There is a wonderful discussion of the subtle differences between modern/contemporary figurative artists over at Illustration Art. Figurative art in this case being nudes (so if you are offended by high art nudes, move on).
The crux of the issue is the difference between Adrian Gottlieb and Job Currin. The former artist is, arguably, technically superior to the latter, and yet Currin’s paintings routinely sell for a couple orders of magnitude more than Gottlieb’s. IMHO, the difference rests in Currin’s engagement with a perspective (sure, call this postmodern self-referential irony if you like), while Gottlieb’s interest is in making art that feels powerful in its representation of women’s form and leaves it at that. Why the first is fancy high art and the second is merely technical illustration is an excellent question.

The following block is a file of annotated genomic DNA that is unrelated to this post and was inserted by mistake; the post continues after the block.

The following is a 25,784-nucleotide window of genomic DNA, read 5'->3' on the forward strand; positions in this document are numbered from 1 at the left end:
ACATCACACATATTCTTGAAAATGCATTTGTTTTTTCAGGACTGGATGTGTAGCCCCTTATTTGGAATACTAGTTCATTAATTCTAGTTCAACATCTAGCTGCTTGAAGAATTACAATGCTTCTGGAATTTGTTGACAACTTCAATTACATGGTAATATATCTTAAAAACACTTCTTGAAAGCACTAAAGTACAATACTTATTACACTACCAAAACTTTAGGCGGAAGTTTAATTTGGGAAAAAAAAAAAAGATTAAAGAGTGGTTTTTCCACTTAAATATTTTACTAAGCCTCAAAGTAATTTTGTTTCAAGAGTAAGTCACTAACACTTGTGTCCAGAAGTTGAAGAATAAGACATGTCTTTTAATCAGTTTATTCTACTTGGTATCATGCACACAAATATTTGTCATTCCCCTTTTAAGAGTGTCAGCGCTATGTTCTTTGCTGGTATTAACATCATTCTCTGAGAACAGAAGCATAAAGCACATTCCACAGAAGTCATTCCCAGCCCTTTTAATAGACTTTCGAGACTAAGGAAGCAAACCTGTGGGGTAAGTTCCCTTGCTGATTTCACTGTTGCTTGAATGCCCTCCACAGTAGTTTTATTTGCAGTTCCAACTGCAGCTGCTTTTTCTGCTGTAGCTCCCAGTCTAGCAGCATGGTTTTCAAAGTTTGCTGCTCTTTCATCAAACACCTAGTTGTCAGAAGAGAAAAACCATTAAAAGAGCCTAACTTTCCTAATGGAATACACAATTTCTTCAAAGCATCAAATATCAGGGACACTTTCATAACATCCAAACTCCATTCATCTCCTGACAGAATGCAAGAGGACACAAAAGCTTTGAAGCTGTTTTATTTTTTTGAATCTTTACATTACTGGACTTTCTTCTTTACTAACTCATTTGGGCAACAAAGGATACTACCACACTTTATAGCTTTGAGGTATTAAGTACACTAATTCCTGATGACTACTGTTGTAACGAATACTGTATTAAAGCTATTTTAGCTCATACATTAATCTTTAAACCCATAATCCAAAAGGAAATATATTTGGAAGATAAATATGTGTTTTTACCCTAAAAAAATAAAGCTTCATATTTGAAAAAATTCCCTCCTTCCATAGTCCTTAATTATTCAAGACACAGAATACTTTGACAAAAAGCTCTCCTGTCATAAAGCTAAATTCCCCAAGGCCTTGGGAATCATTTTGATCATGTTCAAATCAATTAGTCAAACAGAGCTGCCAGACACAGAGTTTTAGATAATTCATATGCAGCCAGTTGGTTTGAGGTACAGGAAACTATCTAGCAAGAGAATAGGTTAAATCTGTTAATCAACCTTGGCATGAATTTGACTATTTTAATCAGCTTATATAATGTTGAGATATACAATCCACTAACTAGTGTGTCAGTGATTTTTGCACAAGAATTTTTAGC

Once you start to try to gauge the art world by making arguments over the content of the art itself, you may find yourself with very few solid foundations – this is the insight from Howard Becker’s Art World’s (among others). But there is something about the willingness to argue over art content and not just art conventions that feels meatier and healthier than the more distanced sociological approach (an approach I often take myself and find completely useful, to be honest).
In addition to the wonderful comparison in the post, read the comments, moderated by IA’s David Apatoff. They are for the most part thoughtful and extend the thinking of the original post – something comments don’t often do.